Journal - Napló
|Posted on March 16, 2011 at 12:25 AM|
We don’t know how, but we actually did wake up in time and went to the horses at 3:30 am. Karesz’s older relative, Tata was already there. It was raining so we sheltered under the eaves. We were waiting and waiting but they didn’t turn up. Tata was cursing quite frequently and had some draughts from the palinka bottle from time to time. Eventually, Kenneth lay down on the plateau of the horse carriage and fell asleep. I first settled down on a bench then escaped from the cold to a little room. However, I didn’t manage to sleep there as Tata was getting ’better and better’ and, making visits every minute he was commenting on the events.
At about 5:30 the others showed up at last. As it turned out, it wasn’t the ’having had a glass too many’ the last day that delayed them but the rain. They soon put the horses to a carriage and we were on our way. The horses took us here on concrete, there gallopping on dirt road on the plain lands ornamented with corn and sunflower.
Reaching Ada, Tata was hardly moving, he stared at the mass in a drunk way. We ran to a shady place and from there we watched the horses and their riders, the little and big ones as well. The main sensation of the day was an attempt of record. They planned to put 30 horses to one carriage and do a circle on the road. It took them two hours to do so. The world record is 51 horses but those were from the same stable. These 30 however, were total strangers to each other and were trying to make friends for a couple of hundred metres. After many stops, yelling and shouting with joy, they made it and horses and riders all could enjoy the thunderous applause of the audience.
In the afternoon we packed our stuff, thanked for the hospitality and the ride, then we walked up to the main road. We were heading for Belgrad but only got a few short rides that day. When the evening overtook us, we were just standing in front of an unfinished house, on the road. We climbed up the stairs, and after a really good dinner we went to bed.
After a horse carriage and two car rides, we arrived in the capitol around 4 o’clock. Finding an internet café, Kenneth started to look for accomodation. It turned out that day there was gonna be a couchsurfing meeting at the railway station. He looked at his watch… then he stormed away. He had 20 minutes to get there. He came back with a smile on his face. Marine’s going to host us that night.
Couchsurfers (www.couchsurfing.org) are members of a vast, internet network offering each other free accomodation. At the most hidden place of the world one will most certainly find a free couch on which the traveler can have a good night’s sleep and with the owner of which he/she could have a glimpse at the culture and the everydays of the country in question.
We dedicated this day to having fun at the beach in the company of two Swedish girls and the Austrian Josh we met the day before. In the evening, with new couchsurfers in our team, we had dinner in a cheap restaurant in a little yard hidden by block of flats. In the castle we just caught the last half hour of a Serbian musical group’s performance that was given an ovation. With the leaving mass of people we made ourselves swept away to the castle wall. Staring at the city dressed in nightly lights, hanging our legs we were talking until dawn. Four Serbians, a Hong-Konger, two Autrians, two Swedish, a Norwegian and a Hungarian.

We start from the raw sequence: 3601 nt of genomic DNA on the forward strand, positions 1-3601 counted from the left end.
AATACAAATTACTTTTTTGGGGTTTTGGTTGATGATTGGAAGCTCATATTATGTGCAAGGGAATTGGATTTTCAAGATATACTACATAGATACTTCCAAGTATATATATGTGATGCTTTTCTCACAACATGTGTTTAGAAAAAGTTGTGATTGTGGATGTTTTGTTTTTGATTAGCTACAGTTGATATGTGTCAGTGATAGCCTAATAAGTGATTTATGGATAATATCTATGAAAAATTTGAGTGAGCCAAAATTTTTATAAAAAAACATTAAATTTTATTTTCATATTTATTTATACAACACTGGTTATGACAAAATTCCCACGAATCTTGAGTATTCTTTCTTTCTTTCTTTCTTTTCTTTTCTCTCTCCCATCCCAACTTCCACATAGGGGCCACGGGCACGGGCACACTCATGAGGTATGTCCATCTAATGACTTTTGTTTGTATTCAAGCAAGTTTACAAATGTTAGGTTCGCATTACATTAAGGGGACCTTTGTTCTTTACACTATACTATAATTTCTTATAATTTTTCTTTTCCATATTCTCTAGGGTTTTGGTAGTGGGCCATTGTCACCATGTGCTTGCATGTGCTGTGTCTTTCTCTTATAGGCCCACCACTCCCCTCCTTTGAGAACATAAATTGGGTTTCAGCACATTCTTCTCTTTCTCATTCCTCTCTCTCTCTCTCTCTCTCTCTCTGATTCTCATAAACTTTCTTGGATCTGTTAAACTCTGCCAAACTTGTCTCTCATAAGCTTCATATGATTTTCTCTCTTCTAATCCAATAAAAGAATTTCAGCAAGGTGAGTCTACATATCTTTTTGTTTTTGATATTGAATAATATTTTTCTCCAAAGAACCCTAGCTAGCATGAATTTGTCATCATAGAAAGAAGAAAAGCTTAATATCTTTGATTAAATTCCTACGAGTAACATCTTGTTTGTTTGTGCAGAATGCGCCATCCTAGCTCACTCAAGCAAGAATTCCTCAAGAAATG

We were walking the city all day long, looking for a microphone for our videocamera. In the late afternoon, sick of the shop visiting, we’re heading for the Danube-bank in the blazing sun. We looked up an old swimming-pool building Josh told us about. This former bathing paradise was closed a few years ago, due to unknown causes. Now it’s standing with ruining walls among the waterbank coffee houses. We thought we’d come in vain as it was closed from all directions, when we ran into the old handyman. Kenneth, with his impressive Russian knowledge (about 5 sentences) charmed him so much that he then gave us a tour and showed us this mysterious concrete colossus. Dark underground corridors, open and closed pools full of garbage, plaster coming off the walls; from the terrace view over the junction of the Danube and the Sava. Unfortunately we weren’t told the reason why it got closed, but we were pleased to hear from a local guy (who we played basketball with) that it will be renewed and next year the ’bathing town’ will open up again.
On our way back I added a passport losing programme to our schedule. I must have pulled it out together with my camera. After a half hour of searching, going back to the place where its absence became clear, we found it lying in the grass.
Then we broke our record at the speed of drinking two liters of cold liquid. After that we, enjoying Marko’s hospitality, lay down on his floor.
The peace and sense of security that followed us all along traveling through the villages, remained with us as we got to the capitol. Belgrade found the way how to get rid of the tension. Parasols lining up on both banks of the many kilometre-long branch of the Sava. The bars, the long beaches, the cool parks surrouded by cycle lanes, the spacious-grassy places make this part of the town a paradisiacal little oasis.
The downtown is full of block of flats. The bakeries and the icecream vendors make the pedestrian insecure of their destination in every minute.
At most parts of the city you can see serious police presence; however, this is not the cause of the safe atmosphere that is present on the streets day and night. It just seems natural. How else could it be?
translated by Ágoston Galambos